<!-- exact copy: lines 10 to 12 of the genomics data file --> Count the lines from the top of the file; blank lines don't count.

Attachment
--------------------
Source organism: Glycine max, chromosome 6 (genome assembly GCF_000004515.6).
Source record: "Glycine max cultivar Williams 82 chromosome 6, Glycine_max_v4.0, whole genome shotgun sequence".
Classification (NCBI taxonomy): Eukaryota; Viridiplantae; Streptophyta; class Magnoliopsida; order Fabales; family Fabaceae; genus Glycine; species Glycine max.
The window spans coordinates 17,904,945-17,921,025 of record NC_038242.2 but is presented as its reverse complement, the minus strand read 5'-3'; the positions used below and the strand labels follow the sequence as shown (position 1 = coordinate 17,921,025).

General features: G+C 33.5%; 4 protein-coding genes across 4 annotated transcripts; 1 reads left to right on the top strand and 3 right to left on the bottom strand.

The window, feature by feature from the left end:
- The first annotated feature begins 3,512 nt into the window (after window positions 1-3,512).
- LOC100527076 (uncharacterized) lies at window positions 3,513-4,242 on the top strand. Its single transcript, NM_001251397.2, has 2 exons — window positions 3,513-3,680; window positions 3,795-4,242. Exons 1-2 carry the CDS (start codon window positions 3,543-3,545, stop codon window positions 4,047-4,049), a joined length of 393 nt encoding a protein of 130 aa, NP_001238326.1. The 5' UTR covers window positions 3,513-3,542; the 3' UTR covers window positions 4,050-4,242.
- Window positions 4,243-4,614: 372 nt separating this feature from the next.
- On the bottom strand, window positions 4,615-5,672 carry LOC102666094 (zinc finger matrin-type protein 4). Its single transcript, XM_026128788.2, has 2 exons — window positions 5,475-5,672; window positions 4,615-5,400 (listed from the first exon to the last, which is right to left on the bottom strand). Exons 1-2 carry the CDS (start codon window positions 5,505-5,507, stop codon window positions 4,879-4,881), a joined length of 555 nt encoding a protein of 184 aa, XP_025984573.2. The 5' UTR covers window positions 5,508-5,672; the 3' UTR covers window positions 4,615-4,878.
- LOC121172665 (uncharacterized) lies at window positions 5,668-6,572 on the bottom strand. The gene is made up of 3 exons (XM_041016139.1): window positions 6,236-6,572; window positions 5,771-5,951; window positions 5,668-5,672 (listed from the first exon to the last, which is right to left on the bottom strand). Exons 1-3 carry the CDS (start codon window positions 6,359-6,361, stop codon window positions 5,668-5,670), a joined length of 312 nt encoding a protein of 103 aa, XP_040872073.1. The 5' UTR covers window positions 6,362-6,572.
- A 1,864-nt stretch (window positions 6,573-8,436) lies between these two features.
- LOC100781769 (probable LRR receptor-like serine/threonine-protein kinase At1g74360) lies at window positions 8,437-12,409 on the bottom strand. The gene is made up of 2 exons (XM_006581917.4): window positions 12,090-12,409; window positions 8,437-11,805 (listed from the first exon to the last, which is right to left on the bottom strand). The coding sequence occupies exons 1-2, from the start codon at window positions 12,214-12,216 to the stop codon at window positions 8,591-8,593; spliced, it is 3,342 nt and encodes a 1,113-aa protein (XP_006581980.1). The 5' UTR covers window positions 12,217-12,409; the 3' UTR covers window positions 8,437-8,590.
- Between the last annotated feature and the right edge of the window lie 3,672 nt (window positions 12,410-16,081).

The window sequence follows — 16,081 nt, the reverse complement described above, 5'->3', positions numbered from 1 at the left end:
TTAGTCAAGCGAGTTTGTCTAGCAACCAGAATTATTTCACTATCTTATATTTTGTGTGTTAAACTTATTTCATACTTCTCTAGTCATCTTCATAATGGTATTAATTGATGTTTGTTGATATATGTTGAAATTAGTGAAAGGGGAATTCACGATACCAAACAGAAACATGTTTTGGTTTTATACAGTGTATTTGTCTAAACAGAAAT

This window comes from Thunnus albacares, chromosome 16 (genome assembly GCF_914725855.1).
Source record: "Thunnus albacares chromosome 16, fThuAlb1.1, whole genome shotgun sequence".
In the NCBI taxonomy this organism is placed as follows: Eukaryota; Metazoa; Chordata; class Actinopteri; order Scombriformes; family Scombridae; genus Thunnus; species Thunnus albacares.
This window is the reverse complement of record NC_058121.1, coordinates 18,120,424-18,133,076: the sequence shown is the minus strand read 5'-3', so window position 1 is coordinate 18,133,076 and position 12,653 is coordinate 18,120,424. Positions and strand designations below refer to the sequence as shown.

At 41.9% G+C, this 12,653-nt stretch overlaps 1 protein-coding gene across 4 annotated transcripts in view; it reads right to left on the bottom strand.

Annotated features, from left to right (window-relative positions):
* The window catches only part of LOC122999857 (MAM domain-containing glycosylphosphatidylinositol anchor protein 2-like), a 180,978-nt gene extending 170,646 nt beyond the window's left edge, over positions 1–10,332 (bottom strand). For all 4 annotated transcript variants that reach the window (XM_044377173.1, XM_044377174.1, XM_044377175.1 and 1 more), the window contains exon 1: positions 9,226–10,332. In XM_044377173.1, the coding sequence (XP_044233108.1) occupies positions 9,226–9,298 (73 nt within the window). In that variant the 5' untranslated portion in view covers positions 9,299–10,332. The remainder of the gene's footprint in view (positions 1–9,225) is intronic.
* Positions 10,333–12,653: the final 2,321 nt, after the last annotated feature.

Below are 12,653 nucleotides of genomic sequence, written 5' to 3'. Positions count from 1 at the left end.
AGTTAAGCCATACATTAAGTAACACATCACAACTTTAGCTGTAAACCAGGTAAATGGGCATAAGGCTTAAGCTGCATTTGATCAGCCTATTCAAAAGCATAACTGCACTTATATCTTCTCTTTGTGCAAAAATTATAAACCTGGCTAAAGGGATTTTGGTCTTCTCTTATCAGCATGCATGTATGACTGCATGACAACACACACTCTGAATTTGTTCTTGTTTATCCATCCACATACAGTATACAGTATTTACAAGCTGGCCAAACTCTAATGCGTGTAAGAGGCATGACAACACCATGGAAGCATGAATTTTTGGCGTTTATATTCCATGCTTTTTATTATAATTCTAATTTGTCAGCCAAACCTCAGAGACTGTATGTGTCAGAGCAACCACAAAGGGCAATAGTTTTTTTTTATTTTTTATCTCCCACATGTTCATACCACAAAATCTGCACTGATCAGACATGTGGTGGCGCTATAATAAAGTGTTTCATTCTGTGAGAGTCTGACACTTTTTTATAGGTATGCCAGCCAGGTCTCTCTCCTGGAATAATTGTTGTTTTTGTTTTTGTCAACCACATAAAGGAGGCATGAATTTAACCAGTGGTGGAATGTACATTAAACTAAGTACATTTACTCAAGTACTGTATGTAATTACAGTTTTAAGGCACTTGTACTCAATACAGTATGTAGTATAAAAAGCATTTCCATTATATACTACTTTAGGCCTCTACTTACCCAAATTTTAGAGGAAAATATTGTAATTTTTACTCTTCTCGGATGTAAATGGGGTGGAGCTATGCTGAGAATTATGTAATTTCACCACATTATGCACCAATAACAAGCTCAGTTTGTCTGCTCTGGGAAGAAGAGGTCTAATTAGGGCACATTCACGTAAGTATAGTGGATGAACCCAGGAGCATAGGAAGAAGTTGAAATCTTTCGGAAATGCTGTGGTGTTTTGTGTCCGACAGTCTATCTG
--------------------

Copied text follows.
- On the bottom strand, window positions 4,615-5,672 carry LOC102666094 (zinc finger matrin-type protein 4). Its single transcript, XM_026128788.2, has 2 exons — window positions 5,475-5,672; window positions 4,615-5,400 (listed from the first exon to the last, which is right to left on the bottom strand). Exons 1-2 carry the CDS (start codon window positions 5,505-5,507, stop codon window positions 4,879-4,881), a joined length of 555 nt encoding a protein of 184 aa, XP_025984573.2. The 5' UTR covers window positions 5,508-5,672; the 3' UTR covers window positions 4,615-4,878.
- LOC121172665 (uncharacterized) lies at window positions 5,668-6,572 on the bottom strand. The gene is made up of 3 exons (XM_041016139.1): window positions 6,236-6,572; window positions 5,771-5,951; window positions 5,668-5,672 (listed from the first exon to the last, which is right to left on the bottom strand). Exons 1-3 carry the CDS (start codon window positions 6,359-6,361, stop codon window positions 5,668-5,670), a joined length of 312 nt encoding a protein of 103 aa, XP_040872073.1. The 5' UTR covers window positions 6,362-6,572.
- A 1,864-nt stretch (window positions 6,573-8,436) lies between these two features.